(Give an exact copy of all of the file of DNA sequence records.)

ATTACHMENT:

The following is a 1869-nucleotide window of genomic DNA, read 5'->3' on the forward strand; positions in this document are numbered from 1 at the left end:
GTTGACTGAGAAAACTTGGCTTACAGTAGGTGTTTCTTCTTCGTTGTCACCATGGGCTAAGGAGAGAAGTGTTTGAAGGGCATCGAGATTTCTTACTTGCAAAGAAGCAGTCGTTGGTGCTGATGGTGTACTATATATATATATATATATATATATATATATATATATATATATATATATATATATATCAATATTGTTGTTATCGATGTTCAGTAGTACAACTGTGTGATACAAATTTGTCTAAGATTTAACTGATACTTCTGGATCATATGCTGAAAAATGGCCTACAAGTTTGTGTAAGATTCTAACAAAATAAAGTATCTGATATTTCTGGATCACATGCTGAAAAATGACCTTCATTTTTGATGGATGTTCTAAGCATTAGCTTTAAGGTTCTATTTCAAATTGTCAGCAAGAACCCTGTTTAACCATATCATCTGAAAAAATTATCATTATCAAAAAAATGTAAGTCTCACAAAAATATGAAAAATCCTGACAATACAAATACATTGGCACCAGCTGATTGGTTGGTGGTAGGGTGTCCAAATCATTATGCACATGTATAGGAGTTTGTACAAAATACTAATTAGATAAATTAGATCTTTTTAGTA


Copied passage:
The following is a 1869-nucleotide window of genomic DNA, read 5'->3' on the forward strand; positions in this document are numbered from 1 at the left end:
GTTGACTGAGAAAACTTGGCTTACAGTAGGTGTTTCTTCTTCGTTGTCACCATGGGCTAAGGAGAGAAGTGTTTGAAGGGCATCGAGATTTCTTACTTGCAAAGAAGCAGTCGTTGGTGCTGATGGTGTACTATATATATATATATATATATATATATATATATATATATATATATATATATATATATCAATATTGTTGTTATCGATGTTCAGTAGTACAACTGTGTGATACAAATTTGTCTAAGATTTAACTGATACTTCTGGATCATATGCTGAAAAATGGCCTACAAGTTTGTGTAAGATTCTAACAAAATAAAGTATCTGATATTTCTGGATCACATGCTGAAAAATGACCTTCATTTTTGATGGATGTTCTAAGCATTAGCTTTAAGGTTCTATTTCAAATTGTCAGCAAGAACCCTGTTTAACCATATCATCTGAAAAAATTATCATTATCAAAAAAATGTAAGTCTCACAAAAATATGAAAAATCCTGACAATACAAATACATTGGCACCAGCTGATTGGTTGGTGGTAGGGTGTCCAAATCATTATGCACATGTATAGGAGTTTGTACAAAATACTAATTAGATAAATTAGATCTTTTTAGTA